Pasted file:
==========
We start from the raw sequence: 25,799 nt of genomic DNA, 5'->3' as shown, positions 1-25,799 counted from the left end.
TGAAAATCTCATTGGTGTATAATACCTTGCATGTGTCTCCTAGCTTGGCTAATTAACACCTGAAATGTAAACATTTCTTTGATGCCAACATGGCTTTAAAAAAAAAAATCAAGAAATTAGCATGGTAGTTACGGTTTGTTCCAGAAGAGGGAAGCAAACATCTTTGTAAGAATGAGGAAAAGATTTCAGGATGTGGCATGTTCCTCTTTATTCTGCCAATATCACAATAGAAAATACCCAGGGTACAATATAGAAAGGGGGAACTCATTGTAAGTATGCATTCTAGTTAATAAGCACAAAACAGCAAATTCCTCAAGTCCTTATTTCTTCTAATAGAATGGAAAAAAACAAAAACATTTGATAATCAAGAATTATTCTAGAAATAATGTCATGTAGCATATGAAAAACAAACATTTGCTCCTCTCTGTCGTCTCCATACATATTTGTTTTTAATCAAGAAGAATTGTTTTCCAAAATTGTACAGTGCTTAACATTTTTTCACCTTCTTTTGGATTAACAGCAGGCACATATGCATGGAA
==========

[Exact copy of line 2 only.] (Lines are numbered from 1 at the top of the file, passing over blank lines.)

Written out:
TGAAAATCTCATTGGTGTATAATACCTTGCATGTGTCTCCTAGCTTGGCTAATTAACACCTGAAATGTAAACATTTCTTTGATGCCAACATGGCTTTAAAAAAAAAAATCAAGAAATTAGCATGGTAGTTACGGTTTGTTCCAGAAGAGGGAAGCAAACATCTTTGTAAGAATGAGGAAAAGATTTCAGGATGTGGCATGTTCCTCTTTATTCTGCCAATATCACAATAGAAAATACCCAGGGTACAATATAGAAAGGGGGAACTCATTGTAAGTATGCATTCTAGTTAATAAGCACAAAACAGCAAATTCCTCAAGTCCTTATTTCTTCTAATAGAATGGAAAAAAACAAAAACATTTGATAATCAAGAATTATTCTAGAAATAATGTCATGTAGCATATGAAAAACAAACATTTGCTCCTCTCTGTCGTCTCCATACATATTTGTTTTTAATCAAGAAGAATTGTTTTCCAAAATTGTACAGTGCTTAACATTTTTTCACCTTCTTTTGGATTAACAGCAGGCACATATGCATGGAA